The Best Place in the World In Which To Grow Old
12 June 2014
Sweden is the present recipient of the coveted accolade of being the best place in the world in which to grow old.
This Global Age Watch acclamation was conferred for the quality of well-being of their elderly people.
emanates from five factors - income, health, employment and education,
and "enabling environment"- the public attitudes, political policies and
the everyday practices that support the maintenance of that well-being.
Last month it was placed second to Finland in the World's Mother Index ("the best place to be a mother") and last year was the fifth happiest country in the world according to the UN World Happiness Report
It found that “happiness” developed from features such as a healthy life expectancy, having someone to turn to in times of need, generosity, and having the opportunity and the circumstances to make important choices.
And it found that happy people tended not only earned more, and were better citizens -they also tended to live longer.
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Looking at income WHICH? Conversation in a report last year acknowledged the difficulty of making like-for-like comparisons of individual countries' pension schemes as they have different criteria for qualification.
However, it did point out that the maximum, not the average, of an earnings-related) state pension in Sweden was just over £25,000 a year, well over 3 times the UK pension.
( It found that average annual earnings in Sweden were over £37,000 compared with £31,000 in the UK.)
Increased longevity requires greater provision of resources for the elderly, a pensions system that reflects the longevity and the overall drop in the working age population to support the pension system.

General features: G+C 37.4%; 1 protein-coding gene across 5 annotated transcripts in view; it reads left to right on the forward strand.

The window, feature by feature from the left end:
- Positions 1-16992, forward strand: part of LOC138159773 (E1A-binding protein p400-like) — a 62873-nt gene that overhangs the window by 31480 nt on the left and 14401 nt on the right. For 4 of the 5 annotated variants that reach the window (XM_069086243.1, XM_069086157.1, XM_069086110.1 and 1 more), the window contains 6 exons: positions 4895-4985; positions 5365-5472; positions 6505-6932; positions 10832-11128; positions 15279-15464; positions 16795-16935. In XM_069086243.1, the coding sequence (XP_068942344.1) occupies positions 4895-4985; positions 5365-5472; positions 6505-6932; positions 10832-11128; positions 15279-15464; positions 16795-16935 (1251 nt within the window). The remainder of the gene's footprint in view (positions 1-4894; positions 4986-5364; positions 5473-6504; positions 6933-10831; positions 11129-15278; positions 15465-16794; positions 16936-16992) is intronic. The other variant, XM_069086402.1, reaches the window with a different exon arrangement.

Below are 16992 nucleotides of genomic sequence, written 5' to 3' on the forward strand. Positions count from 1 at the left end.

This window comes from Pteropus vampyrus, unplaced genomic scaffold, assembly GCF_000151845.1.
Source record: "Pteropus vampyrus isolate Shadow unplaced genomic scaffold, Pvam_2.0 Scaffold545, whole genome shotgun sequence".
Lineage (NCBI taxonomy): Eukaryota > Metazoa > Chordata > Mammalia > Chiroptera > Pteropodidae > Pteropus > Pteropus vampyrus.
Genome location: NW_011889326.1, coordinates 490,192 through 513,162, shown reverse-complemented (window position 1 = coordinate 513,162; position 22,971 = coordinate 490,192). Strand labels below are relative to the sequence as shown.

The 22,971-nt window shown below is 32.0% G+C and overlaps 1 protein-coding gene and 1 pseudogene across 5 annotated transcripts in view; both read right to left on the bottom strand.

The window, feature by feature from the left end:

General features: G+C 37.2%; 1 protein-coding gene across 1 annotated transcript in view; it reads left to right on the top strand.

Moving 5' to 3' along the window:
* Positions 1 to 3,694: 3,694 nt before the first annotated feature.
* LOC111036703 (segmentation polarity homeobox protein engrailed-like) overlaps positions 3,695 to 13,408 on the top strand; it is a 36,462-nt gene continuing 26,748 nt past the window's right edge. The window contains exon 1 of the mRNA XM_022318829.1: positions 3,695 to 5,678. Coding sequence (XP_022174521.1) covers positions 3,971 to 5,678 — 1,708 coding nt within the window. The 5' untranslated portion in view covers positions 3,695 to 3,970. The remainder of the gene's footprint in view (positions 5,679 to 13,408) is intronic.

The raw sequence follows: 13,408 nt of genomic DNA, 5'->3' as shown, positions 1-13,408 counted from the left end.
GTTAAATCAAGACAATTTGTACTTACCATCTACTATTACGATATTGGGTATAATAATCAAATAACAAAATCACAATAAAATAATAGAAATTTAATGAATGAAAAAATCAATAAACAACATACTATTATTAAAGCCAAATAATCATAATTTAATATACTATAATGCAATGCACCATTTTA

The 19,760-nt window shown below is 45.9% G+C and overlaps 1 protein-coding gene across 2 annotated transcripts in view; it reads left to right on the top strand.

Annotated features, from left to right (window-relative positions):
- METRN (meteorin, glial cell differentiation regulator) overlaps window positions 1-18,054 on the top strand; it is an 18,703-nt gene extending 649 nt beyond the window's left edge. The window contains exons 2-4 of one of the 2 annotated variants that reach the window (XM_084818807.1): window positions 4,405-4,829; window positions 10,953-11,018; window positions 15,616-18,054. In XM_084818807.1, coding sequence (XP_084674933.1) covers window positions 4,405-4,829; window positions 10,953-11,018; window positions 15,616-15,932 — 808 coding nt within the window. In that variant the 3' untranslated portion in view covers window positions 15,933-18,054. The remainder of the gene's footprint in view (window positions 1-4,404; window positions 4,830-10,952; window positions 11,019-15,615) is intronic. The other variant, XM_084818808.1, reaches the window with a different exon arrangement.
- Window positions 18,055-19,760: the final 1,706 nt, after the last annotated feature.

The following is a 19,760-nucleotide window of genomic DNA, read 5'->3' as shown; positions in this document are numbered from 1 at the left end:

Traditionally , Scandinavian countries have chosen progressive high taxation to fund its type of society for the elderly.
Public expenditure there is seen as an investment for higher standards of living , higher standards of care for older people, good for the economy, good for well-being, and as protection against the consequences of inequality.
The welfare of older people is one of growing political importance.
Last year, to mark the International Day of Older Persons (1st. October), the UN addressed the issue, declaring :
“By 2050, the number of older persons will be twice the number of children in developed countries, and the number of older persons in developing countries is expected to double.
“This trend will have profound effects on countries and individuals.
“There is broad recognition that population ageing presents both a significant opportunity and a challenge.
“The opportunity is to benefit from the many contributions older persons make to society.
“The challenge is to act on this understanding now through the adoption of policies that promote social inclusion and intergenerational solidarity.
The creation of the Global Watch index was for the purpose of illustrating that “the continual exclusion of ageing from national and global agendas is one of the biggest obstacles to meeting the needs of the world's ageing population, “
“The world is rapidly ageing, “ says Silvia Stefanoni of HelpAge International. “ People over 60 years of age already exceed children under 5, and by 2050 they will outnumber children under 15.
“However, the continual exclusion of ageing from national and global
agendas is one of the biggest obstacles to meeting the needs of the
world’s ageing population.
“By giving us a better understanding of the quality of life of women and men as they age, this new Index can help us focus our attention on where things are going well and where we have to make improvements.”
The creation of a Global Age Watch is an acknowledgement that the welfare of older people is one of growing political importance and is set to become a major political issue in the decades to come.